Sodium-dependent carnitine transport in human placental choriocarcinoma cells

Puttur D Prasad, Wei Huang, Sammanda Ramamoorthy, A. Lee Carter, Frederick H. Leibach, Vadivel Ganapathy

Research output: Contribution to journalArticlepeer-review

30 Scopus citations


The JAR human placental choriocarcinoma cells were found to transport carnitine into the intracellular space by a Na+-dependent process. The transport showed no requirement for anions. The Na+-dependent process was saturable and the apparent Michaelis-Menten constant for carnitine was 12.3 ± 0.5 μM Na+ activated the transport by increasing the affinity of the transport system for carnitine. The transport system specifically interacted with L-carnitine, D-carnitine, acetyl-DL-carnitine and betaine. 6-N-Trimethyllysine and choline had little or no effect on carnitine transport. Of the total transport measured, transport into the intracellular space represented 90%. Plasma membrane vesicles prepared from JAR cells were found to bind camitine in a Na+-dependent manner. The binding was saturable with an apparent dissociation constant of 0.66 ± 0.08 μM. The binding process was specific for L-carnitine, D-carnitine, acetyl-DL-carnitine, and betaine. 6-N-Trimethyllysine and choline showed little or no affinity. It is concluded that the JAR cells express a Na+-dependent high-affinity system for carnitine transport and that the Na+-dependent high-affinity carnitine binding detected in purified JAR cell plasma membrane vesicles is possibly related to the transmembrane transport process.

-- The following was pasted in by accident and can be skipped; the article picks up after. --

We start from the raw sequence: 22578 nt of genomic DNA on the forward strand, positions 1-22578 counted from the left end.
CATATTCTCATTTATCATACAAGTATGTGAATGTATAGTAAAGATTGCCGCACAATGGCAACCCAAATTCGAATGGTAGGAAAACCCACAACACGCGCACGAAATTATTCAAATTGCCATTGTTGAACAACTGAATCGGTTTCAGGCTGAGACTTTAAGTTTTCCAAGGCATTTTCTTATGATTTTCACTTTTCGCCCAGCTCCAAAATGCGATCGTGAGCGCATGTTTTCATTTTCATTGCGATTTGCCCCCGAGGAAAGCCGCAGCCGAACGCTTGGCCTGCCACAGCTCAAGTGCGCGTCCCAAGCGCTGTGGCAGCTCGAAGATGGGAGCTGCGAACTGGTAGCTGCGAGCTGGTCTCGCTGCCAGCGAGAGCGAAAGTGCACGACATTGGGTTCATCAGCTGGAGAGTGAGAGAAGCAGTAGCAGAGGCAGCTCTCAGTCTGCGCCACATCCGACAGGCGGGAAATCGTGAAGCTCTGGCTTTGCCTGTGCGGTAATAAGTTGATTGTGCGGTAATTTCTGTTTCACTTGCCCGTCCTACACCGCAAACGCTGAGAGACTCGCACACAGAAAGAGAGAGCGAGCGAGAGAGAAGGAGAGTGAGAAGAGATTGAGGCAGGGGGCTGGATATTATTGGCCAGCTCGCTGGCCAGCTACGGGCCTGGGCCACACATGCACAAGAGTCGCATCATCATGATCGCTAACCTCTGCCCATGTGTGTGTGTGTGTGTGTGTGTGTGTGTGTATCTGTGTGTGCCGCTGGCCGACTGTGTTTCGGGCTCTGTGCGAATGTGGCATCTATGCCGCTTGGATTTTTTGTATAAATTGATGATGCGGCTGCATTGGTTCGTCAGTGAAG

Original languageEnglish (US)
Pages (from-to)109-117
Number of pages9
JournalBiochimica et Biophysica Acta - Biomembranes
Issue number1
StatePublished - Oct 2 1996


  • Carnitine
  • High-affinity binding
  • High-affinity transport
  • Human placenta
  • JAR choriocarcinoma cell
  • Plasma membrane

ASJC Scopus subject areas

  • Biophysics
  • Biochemistry
  • Cell Biology


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